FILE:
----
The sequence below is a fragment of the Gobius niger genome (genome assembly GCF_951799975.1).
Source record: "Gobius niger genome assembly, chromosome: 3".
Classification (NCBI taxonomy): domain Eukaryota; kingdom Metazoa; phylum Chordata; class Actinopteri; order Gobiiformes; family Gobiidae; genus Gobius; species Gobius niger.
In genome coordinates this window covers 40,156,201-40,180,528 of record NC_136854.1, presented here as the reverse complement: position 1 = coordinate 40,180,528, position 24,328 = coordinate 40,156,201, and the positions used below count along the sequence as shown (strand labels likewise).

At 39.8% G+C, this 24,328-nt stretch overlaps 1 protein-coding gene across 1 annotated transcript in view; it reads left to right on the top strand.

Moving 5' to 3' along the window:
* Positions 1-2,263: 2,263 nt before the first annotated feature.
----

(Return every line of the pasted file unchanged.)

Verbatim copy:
The sequence below is a fragment of the Gobius niger genome (genome assembly GCF_951799975.1).
Source record: "Gobius niger genome assembly, chromosome: 3".
Classification (NCBI taxonomy): domain Eukaryota; kingdom Metazoa; phylum Chordata; class Actinopteri; order Gobiiformes; family Gobiidae; genus Gobius; species Gobius niger.
In genome coordinates this window covers 40,156,201-40,180,528 of record NC_136854.1, presented here as the reverse complement: position 1 = coordinate 40,180,528, position 24,328 = coordinate 40,156,201, and the positions used below count along the sequence as shown (strand labels likewise).

At 39.8% G+C, this 24,328-nt stretch overlaps 1 protein-coding gene across 1 annotated transcript in view; it reads left to right on the top strand.

Moving 5' to 3' along the window:
* Positions 1-2,263: 2,263 nt before the first annotated feature.